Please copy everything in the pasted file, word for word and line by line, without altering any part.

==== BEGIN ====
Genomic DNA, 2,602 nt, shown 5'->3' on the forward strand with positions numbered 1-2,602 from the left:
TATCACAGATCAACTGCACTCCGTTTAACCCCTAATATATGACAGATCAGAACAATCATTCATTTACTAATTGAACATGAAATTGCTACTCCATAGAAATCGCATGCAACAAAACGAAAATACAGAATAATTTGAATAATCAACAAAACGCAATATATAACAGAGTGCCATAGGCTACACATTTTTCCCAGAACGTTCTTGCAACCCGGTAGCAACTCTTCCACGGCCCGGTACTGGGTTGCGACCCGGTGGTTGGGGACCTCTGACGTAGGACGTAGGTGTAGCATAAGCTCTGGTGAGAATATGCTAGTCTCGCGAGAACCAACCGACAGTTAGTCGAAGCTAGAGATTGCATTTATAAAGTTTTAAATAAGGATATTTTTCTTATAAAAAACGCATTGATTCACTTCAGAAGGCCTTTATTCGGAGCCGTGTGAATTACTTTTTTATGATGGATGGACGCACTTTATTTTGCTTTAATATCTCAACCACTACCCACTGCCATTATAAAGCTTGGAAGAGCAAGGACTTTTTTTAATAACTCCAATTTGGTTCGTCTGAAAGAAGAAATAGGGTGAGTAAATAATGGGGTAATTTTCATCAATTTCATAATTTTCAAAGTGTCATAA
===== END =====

Genomic DNA, 2,602 nt, shown 5'->3' on the forward strand with positions numbered 1-2,602 from the left:
TATCACAGATCAACTGCACTCCGTTTAACCCCTAATATATGACAGATCAGAACAATCATTCATTTACTAATTGAACATGAAATTGCTACTCCATAGAAATCGCATGCAACAAAACGAAAATACAGAATAATTTGAATAATCAACAAAACGCAATATATAACAGAGTGCCATAGGCTACACATTTTTCCCAGAACGTTCTTGCAACCCGGTAGCAACTCTTCCACGGCCCGGTACTGGGTTGCGACCCGGTGGTTGGGGACCTCTGACGTAGGACGTAGGTGTAGCATAAGCTCTGGTGAGAATATGCTAGTCTCGCGAGAACCAACCGACAGTTAGTCGAAGCTAGAGATTGCATTTATAAAGTTTTAAATAAGGATATTTTTCTTATAAAAAACGCATTGATTCACTTCAGAAGGCCTTTATTCGGAGCCGTGTGAATTACTTTTTTATGATGGATGGACGCACTTTATTTTGCTTTAATATCTCAACCACTACCCACTGCCATTATAAAGCTTGGAAGAGCAAGGACTTTTTTTAATAACTCCAATTTGGTTCGTCTGAAAGAAGAAATAGGGTGAGTAAATAATGGGGTAATTTTCATCAATTTCATAATTTTCAAAGTGTCATAA